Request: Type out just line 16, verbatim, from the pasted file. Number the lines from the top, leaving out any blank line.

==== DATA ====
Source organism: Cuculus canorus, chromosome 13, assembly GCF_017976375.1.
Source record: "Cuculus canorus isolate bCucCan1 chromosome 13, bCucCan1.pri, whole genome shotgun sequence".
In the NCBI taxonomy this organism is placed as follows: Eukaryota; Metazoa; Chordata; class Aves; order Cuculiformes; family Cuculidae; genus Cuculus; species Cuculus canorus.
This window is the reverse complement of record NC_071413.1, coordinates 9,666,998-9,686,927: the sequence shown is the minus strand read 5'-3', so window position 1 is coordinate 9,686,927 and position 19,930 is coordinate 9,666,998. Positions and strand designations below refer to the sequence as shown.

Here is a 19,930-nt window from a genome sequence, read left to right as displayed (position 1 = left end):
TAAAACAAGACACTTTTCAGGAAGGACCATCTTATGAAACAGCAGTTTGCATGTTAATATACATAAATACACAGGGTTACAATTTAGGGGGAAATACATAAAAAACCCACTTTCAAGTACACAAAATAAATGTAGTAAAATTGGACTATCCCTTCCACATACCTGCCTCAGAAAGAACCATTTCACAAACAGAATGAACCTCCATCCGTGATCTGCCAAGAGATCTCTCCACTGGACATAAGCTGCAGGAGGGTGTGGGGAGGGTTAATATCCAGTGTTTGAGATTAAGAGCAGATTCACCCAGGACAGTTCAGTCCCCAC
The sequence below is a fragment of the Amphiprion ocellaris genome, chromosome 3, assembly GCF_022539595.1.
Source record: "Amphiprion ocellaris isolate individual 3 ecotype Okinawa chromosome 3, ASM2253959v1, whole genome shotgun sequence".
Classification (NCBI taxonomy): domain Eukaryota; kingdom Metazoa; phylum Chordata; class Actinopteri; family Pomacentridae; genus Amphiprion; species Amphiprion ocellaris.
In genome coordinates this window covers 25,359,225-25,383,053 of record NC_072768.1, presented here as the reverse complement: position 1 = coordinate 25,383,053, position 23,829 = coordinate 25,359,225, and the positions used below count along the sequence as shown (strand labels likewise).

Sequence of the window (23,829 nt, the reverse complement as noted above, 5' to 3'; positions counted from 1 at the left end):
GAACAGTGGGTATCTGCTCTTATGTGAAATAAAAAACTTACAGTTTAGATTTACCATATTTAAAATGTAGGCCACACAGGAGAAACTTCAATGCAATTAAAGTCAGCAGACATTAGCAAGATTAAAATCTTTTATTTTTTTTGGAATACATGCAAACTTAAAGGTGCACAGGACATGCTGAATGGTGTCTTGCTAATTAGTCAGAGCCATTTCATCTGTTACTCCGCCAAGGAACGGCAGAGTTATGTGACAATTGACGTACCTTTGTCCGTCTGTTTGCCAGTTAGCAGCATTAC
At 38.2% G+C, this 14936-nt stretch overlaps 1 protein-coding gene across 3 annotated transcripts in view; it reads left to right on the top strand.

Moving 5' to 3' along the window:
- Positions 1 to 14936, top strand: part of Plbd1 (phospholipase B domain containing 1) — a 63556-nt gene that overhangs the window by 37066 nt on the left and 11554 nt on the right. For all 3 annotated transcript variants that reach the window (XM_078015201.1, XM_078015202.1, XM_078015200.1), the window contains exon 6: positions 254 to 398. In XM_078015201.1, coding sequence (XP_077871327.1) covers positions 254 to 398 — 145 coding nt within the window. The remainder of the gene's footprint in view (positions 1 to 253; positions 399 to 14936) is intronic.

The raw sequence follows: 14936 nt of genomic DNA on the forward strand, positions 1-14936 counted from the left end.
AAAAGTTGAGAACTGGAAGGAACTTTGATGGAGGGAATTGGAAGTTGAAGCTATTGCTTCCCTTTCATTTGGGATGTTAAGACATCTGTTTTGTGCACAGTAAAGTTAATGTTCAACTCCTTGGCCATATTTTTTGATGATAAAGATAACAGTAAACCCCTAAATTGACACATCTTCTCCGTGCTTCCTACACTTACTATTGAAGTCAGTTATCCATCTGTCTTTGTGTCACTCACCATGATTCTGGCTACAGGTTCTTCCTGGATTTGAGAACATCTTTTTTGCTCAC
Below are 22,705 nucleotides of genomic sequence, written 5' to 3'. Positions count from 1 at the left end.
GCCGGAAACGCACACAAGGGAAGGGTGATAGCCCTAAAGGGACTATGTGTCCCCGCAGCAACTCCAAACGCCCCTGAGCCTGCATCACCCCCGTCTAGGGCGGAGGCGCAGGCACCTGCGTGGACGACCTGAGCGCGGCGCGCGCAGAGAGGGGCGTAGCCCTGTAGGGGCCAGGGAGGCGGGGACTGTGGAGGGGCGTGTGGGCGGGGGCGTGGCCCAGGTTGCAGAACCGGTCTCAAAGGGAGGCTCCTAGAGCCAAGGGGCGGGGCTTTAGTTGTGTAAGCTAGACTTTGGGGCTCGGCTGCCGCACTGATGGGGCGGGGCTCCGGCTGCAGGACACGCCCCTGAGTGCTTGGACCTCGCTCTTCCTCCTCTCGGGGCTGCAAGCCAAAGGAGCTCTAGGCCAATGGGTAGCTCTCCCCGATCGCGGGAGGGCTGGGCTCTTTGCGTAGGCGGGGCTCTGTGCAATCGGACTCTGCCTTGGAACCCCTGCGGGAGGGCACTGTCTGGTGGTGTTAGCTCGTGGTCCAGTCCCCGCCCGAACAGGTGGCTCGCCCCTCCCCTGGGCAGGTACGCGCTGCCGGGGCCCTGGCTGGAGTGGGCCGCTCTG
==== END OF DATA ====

The raw sequence follows: 14936 nt of genomic DNA on the forward strand, positions 1-14936 counted from the left end.